Find out what permaculture is and how it can help the Planet

Nathan Rodrigues

Tuesday | November 29, 2016 | 3:04 PM | Last update: July 10, 2017, 8:33 AM (Brasilia time)

The term permaculture comes from the expression “permanent agriculture” and was coined in the 1970s by biologists Bill Mollison and David Holmgren. This multidisciplinary system― which combines knowledge of architecture, social sciences, and solidary economy, among other areas―seeks to create spaces that are in harmony and balance with nature. In other words: it works with the environment, not against it.

Based on three principles―care for the earth and people, and fair share―, permaculture calls on all citizens to pay attention to the environment while assessing their attitudes, and to conscientiously use natural resources. That is why it encourages the development of ecologically sustainable projects that are financially viable. They should not pollute or indiscriminately exploit nature and should meet people's basic needs.


In this way, it is possible to build sustainable communities, by integrating design (a term used by experts to define the planning and design of human occupation) and environmental awareness! \o/

So let’s agree that permaculture is a good idea, right?

Coming out of inertia

This system may even have been created in response to agricultural and industrial methods way back in the 1970s, but did you know that it’s also used in large cities? In São Paulo (Brazil), for example, we have the work of the Morada da Floresta. This non-governmental organization, which began as student accommodation, offers courses, products, and services and develops projects to encourage sustainable practices, thus helping raise ecological awareness.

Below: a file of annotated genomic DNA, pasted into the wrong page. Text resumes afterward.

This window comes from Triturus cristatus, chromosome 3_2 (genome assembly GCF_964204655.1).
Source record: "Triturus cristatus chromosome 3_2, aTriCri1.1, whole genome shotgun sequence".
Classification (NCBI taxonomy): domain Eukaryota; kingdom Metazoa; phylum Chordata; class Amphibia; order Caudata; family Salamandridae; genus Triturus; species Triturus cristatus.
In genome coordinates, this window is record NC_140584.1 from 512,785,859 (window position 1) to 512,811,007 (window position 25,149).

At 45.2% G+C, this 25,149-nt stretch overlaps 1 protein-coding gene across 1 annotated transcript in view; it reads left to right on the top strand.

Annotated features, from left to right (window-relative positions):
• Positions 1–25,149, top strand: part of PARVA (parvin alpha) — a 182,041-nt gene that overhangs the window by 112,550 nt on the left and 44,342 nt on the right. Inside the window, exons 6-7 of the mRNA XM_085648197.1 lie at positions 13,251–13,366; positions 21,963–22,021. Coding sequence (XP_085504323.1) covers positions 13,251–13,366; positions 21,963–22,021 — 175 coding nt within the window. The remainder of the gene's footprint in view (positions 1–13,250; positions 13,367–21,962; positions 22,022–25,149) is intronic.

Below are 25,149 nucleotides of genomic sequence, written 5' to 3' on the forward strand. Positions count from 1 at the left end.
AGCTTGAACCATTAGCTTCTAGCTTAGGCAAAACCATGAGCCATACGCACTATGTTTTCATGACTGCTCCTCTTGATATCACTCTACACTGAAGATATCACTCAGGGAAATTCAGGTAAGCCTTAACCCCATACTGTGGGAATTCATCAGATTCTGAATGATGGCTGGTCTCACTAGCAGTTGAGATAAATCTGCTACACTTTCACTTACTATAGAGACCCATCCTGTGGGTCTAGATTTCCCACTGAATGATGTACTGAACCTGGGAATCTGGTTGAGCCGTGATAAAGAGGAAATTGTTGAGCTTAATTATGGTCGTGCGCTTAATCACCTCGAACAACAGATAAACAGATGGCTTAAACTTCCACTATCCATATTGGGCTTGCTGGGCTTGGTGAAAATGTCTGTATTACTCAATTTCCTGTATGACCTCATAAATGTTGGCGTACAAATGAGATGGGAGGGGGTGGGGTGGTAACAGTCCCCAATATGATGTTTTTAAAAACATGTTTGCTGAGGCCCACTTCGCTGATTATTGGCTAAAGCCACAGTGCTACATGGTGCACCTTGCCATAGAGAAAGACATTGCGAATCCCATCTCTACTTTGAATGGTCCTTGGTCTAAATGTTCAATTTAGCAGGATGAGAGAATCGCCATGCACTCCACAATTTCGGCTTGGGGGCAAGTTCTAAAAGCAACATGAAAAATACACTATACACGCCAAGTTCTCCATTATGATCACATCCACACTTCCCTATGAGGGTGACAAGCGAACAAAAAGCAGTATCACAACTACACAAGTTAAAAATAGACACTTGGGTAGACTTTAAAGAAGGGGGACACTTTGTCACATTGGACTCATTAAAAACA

Divulgação: Facebook/Morada da Floresta
Morada da Floresta offers courses, services, and products that aim to raise the environmental awareness of children, young people, and adults.

“It was established mainly because of the need to make the world a better place and to implement sustainable practices within the home,” says Leopoldo Matosinho, the administrative coordinator of the organization. He has no doubt whatsoever about how applicable these actions are in urban areas. “We believe that change starts with us and within our own home. It’s possible to do this cheaply, because there are different alternatives, such as reusing things. We need to always transform problems into solutions.”

The Biosphere program on Boa Vontade TV went to the headquarters of the NGO and prepared a special report on the subject.

With these actions, Morada da Floresta aims to incorporate the basic principles of permaculture: ensuring people identify and abandon their destructive habits, and share ways of reducing the impact of their actions, such as the unchecked consumption of natural resources and the damage caused to Earth.

Friends of the Planet

Divulgação: Facebook/Morada da Floresta
If everyone does their part, the world can be a much better place! = D

Journalist and writer José de Paiva Netto says in his article Awareness today . . . that, “Human beings act like there is no tomorrow. For this reason, they cease to assess the future results of their actions in the present. This is worrisome, because when the devastating effects of bad sowing arrive, the situation may be irreversible or accompanied by enormous losses.”

It is increasingly urgent, therefore, to change our attitude towards Nature. If this doesn’t happen, future generations will suffer the consequences of every tree that is felled today, and every river basin that is polluted or used indiscriminately. We should not allow this to happen to our Brothers in Humanity, let alone to our collective dwelling, right?

Our suggestion is that all of us―that's right, no one can be left out of this!―should rethink our attitudes. We’ve already shown here how we can help the world with small attitudes, such as saving water and recycling, for example. A simple gesture can be worth a lot! Let's get started now! = D

Now that you know about permaculture, how about using all this creativity to push aside laziness and discouragement and dig deep, or rather, get our hands dirty saving the Earth?